RALEIGH (WTVD) -- North Carolina Attorney General Josh Stein is calling on the Food and Drug Administration (FDA) to ban menthol cigarettes.
Stein said the ban would benefit public health, decrease youth smoking and help mitigate harm to communities of color.
"Menthol cigarettes are designed to be easier to smoke," said Attorney General Josh Stein. "That means they make it easier to get hooked. What's more, they're marketed in ways that disproportionately harm young people and people of color. I urge the FDA to ban menthol cigarettes and help us prevent another generation of North Carolinians from become addicted to nicotine and suffering the consequences in years to come."
In a letter to the FDA, Attorney General Stein and a bipartisan coalition of 23 attorneys argue such a prohibition would save thousands of lives. Despite an overall decline in non-menthol smoking, the prevalence of menthol smoking has remained constant in recent years. The attorneys general said menthol cigarettes remain a barrier to smoking cessation and the reduction of smoking-related health conditions.
The full letter can be read here.
In the letter, the attorneys general highlight the FDA's own data on the addictiveness of menthol cigarettes. Menthol in cigarettes disguises harsh flavor, making it attractive for beginners who experiment with cigarettes and ultimately become addicted. The sensory effects and flavor of menthol can make cigarettes more addictive and menthol smokers are less likely to successfully quit than non-menthol smokers.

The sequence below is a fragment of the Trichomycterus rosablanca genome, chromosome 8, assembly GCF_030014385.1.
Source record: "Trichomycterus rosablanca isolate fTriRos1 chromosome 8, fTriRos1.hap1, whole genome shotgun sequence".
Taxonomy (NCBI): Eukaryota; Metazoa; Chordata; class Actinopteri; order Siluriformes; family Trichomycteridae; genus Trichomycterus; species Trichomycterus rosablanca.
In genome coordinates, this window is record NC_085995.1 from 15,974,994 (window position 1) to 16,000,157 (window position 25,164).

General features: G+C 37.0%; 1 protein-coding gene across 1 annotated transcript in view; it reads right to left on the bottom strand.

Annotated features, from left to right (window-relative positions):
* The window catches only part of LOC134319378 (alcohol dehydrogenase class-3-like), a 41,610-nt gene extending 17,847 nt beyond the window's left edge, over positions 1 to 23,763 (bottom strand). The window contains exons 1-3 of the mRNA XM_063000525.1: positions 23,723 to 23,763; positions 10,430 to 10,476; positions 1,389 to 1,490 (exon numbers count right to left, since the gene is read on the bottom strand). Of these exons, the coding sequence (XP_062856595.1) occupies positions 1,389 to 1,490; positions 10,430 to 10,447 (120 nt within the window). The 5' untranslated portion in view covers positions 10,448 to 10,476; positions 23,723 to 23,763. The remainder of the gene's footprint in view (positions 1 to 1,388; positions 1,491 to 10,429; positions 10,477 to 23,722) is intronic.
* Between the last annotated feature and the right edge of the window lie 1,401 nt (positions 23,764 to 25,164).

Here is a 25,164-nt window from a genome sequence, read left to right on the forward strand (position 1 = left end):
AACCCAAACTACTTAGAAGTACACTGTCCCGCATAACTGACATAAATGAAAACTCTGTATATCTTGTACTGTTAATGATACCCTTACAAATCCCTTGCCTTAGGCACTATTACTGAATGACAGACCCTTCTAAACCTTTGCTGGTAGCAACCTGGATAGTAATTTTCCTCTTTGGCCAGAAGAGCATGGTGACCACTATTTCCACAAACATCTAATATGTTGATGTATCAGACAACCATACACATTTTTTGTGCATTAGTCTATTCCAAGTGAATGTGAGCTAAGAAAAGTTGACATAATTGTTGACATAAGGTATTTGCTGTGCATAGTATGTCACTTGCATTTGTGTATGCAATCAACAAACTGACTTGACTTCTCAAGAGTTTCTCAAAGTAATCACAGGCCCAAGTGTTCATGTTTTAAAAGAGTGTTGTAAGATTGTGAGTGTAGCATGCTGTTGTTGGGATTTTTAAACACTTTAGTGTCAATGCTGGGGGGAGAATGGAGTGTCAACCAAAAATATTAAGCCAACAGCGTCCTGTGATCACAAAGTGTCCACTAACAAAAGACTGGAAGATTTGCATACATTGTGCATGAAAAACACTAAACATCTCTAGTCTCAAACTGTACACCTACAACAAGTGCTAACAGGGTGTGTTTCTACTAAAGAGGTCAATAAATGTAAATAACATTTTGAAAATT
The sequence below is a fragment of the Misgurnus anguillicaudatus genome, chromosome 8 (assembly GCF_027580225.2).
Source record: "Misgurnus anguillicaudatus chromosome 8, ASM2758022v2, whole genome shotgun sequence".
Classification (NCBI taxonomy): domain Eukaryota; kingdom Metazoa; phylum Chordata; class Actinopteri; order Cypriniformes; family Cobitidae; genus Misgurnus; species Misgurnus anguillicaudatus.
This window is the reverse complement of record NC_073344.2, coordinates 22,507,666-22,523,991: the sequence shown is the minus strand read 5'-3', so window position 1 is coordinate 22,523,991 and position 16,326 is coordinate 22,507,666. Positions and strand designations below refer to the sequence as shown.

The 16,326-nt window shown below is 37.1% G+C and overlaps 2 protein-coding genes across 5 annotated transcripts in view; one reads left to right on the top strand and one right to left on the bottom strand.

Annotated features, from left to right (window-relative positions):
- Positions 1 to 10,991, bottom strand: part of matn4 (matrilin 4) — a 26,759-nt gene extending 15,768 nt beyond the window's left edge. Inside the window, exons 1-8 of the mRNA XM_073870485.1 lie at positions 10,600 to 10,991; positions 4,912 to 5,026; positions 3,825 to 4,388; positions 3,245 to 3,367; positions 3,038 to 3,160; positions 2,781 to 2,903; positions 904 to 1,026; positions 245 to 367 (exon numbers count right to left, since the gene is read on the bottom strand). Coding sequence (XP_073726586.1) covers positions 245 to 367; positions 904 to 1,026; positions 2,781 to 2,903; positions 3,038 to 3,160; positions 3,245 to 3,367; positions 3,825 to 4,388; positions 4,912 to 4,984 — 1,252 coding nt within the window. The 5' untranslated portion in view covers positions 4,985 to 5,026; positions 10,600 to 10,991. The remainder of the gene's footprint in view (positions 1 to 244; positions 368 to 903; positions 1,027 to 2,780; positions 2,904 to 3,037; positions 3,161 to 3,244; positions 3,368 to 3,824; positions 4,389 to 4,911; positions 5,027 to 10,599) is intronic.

In 2019, an estimated 46.7 percent of middle and high school-aged smokers used menthol cigarettes, but menthol cigarette smoking is even higher among African American youth. Data also shows that 89 percent of all African American smokers smoke menthol cigarettes compared to 26 percent of white smokers.
Attorney General Stein filed the first state lawsuit against e-cigarette manufacturer Juul in May 2019 for aggressively marketing their products to young people and misrepresenting the dangers of the nicotine in e-cigarettes. Stein also filed lawsuits against eight additional e-cigarette companies in August 2019 for targeting children and lax age verification processes. The courts barred most of these companies from selling any e-cigarette products in North Carolina for the duration of the lawsuits.
Attorney General Stein was joined in sending Friday's letter by the Attorneys General of Connecticut, Delaware, the District of Columbia, Hawaii, Idaho, Illinois, Iowa, Maine, Maryland, Massachusetts, Minnesota, Nebraska, New Mexico, New York, Nevada, the Northern Mariana Islands, Oregon, Pennsylvania, Puerto Rico, Vermont, Washington and Wisconsin.